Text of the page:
All the above lists contain an element of subjectivity. The main contribution of my recent paper in the Economic Journal (Hudson 2013) is to link these lists to a set of metrics, mostly based on the number of citations papers in a journal get, and then use these metrics to produce up-to-date lists minus the subjective element.
The resulting lists contain journals which can confidently be called 4*, and others which can confidently be called 3*. But two journals can be very close together on the metrics, and to put one definitively in a specific category, and another in a different category seems slightly arbitrary. Hence, the paper also classes journals as, for example, ‘probable 4*’ and ‘possible 4*. For papers in these journals the REF panel, and anyone else seeking to make a judgement on the work, had better read the paper and form a judgement, particularly if it is a new publication with citations thin on the ground.
The analysis shows that no single metric adequately captures economists’ perceptions of journal quality, although in combination they do better. Therefore, if metrics are to play a greater role in future evaluations, as some suggest should be the case, they would best be used in combination.
As I said earlier, the ABS list is being widely used in economics departments, as well as business departments, to determine their REF entry. But there are problems in this. My analysis indicates that the metrics which influence the ABS list are different to those that impact on the Keele and other lists compiled for economists.
Economists tend to value a focus on economics. A journal whose articles tend to be widely cited in journals outside economics will tend not to be as highly rated as a similarly cited journal with a greater economics’ focus. This is not the case with the ABS list, where the analysis suggests that an economics’ focus is actually penalised.
Thus, the widespread use of the ABS list in economics departments, particularly as a basis to inform their REF decisions, is distorting incentives, pushing economists to work in areas – such as finance and management, which the ABS does value – and away from the many other areas economists work in. This is not a criticism of the ABS list as such, it is after all designed for use in business schools, but the problem lies in the way it is being used. In passing we note that this may also be affecting the hiring and promotion strategies of some departments and hence, have a distortionary impact on the whole profession.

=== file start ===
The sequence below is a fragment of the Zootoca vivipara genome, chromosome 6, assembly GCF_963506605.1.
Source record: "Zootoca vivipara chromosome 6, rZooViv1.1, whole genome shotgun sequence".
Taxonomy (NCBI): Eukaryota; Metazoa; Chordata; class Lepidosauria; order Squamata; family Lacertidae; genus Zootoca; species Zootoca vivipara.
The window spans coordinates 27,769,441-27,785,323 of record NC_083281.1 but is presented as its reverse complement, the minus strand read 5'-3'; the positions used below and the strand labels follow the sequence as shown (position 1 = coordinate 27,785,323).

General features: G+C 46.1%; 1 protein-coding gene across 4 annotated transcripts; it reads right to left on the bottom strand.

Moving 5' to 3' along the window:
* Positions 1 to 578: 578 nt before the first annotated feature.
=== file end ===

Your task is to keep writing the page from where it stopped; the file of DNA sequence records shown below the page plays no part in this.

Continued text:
A reverence for the old
What else impresses economists in a journal? They tend to particularly value theory journals and to revere age, i.e. very old journals tend to be rated more highly than the metrics might strictly suggest, which may well be a bias towards what we have grown up with (Serenko and Bontis 2011). Hence, new journals face a tough time in getting established, unless backed by a major organisation, such as the American Economic Association. The main exception to this would be some of the electronic journals published by Berkeley.
The emphasis that economists put on their own discipline is not unusual, and in many ways is justifiable. After all, if you want to know which is the best economics journal it is presumably the one that has most citations in other economics journals. Similarly, when judging someone as an economist, you will rate more highly their publications in a 4* economics journal than a 4* sociology journal.
This mild case of myopia is probably true of many other disciplines as well. But there are many issues in the world which can benefit from the toolkit and perspective of good economists, such as the environment and governance. Yet the incentives, and not just those linked to the REF, deter the economist from publishing in journals in these areas, as well as deter top economics journals from publishing outside the core. That, in my view, is a pity.
This originally appeared on Vox and is reposted with permission.
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John Hudson is Professor of Economics at the University of Bath.